After living in America for 7 years, moving back to Finland was a shock. Not so much in respect to the schooling system, working life or even the language, but mostly due to the fundamental differences in culture and social conduct. In Finland I was quickly taught some basic, Finnish social customs:
Do NOT sit next to a stranger on the bus, especially if there are empty rows.
If you smile at strangers others will think you are either a) a foreigner or b) mentally unwell.
Don’t give compliments or greet people with “How are you?”. People need their own space and being too friendly is intimidating.
These fundamental differences in social conduct also resulted in very different customer service cultures. While Americans seemed, at times, almost overly friendly and social, customer service-wise America is one of the most developed countries I know. In America, a customer is made to seem welcome in all situations: in stores and boutiques, in cafes and restaurants, etc. Being greeted with a smile and a “how do you do?” makes every customer and client feel special and unique.
After I moved back to Finland, it took me a while to get used to slightly less enthusiastic customer service. Even when I was working in sales and marketing, my American personality traits were not encouraged to be revealed. After all, being too enthusiastic and friendly could “scare customers away” or make them feel “uncomfortable”.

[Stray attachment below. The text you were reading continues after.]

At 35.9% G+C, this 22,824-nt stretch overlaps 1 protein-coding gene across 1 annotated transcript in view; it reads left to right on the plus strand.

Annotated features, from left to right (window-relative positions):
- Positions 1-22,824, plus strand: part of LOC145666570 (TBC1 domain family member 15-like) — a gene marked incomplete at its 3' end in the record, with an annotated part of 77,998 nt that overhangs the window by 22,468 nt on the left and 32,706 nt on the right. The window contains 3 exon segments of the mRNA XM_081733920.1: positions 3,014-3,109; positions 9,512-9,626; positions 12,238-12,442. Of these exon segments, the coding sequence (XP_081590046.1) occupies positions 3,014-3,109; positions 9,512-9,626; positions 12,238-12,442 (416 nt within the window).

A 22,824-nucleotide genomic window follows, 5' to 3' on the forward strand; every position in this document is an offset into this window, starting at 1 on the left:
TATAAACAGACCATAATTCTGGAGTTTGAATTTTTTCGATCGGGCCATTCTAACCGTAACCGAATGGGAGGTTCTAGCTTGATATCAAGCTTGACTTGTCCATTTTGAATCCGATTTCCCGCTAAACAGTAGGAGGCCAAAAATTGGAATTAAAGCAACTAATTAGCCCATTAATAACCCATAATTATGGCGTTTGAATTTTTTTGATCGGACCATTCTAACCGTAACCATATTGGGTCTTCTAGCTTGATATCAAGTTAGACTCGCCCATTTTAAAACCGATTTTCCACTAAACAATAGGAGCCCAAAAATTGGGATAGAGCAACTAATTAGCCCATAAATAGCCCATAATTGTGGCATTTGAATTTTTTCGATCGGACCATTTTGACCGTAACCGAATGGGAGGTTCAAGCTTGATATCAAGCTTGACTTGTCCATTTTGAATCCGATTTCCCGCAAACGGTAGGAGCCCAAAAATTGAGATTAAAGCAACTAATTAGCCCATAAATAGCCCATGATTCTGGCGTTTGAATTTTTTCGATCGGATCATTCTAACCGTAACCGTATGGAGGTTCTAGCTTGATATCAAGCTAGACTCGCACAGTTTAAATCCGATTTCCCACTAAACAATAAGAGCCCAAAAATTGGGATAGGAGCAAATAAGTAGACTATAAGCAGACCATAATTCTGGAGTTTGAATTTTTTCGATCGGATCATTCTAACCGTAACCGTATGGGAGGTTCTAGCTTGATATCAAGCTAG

However, I immediately noticed that the customer service mentality is different at Fondia. When I started work as Fondia’s barista I was finally not only able to, but finally encouraged, to use and even embrace my American customer service qualities. I realized some important similarities between Fondian and American customer service:
-Everyone is greeted with a smile and a coffee when entering the welcoming Fondia café, regardless of status and hierarchical position. Just as in America, good customer service is not only entitled for the wealthy, “important” people.
One of the most frequently used phrases in daily American rapport, “How are you?” is also widely used in Fondia. People are genuinely interested in each other, and that’s ok. Showing interest is a sign of caring.
At Fondia, people come first. There is no hurry big enough to permit unfriendly or unrespectable behavior, and there is always time for a bit of chit-chat or a mutual coffee break to gain some perspective on matters. Americans are very talented at eradicating the feeling of hurry in this efficiency-centered world, and we strive to do the same.
All in all, American and Fondian customer service have the same objectives: to make everyone feel welcome and at ease. When unnecessary tension is removed from the start, everyone is happier and thus work goes more smoothly.
Being a true Fondian means smiling at strangers and asking about someone’s weekend plans. How hard is that?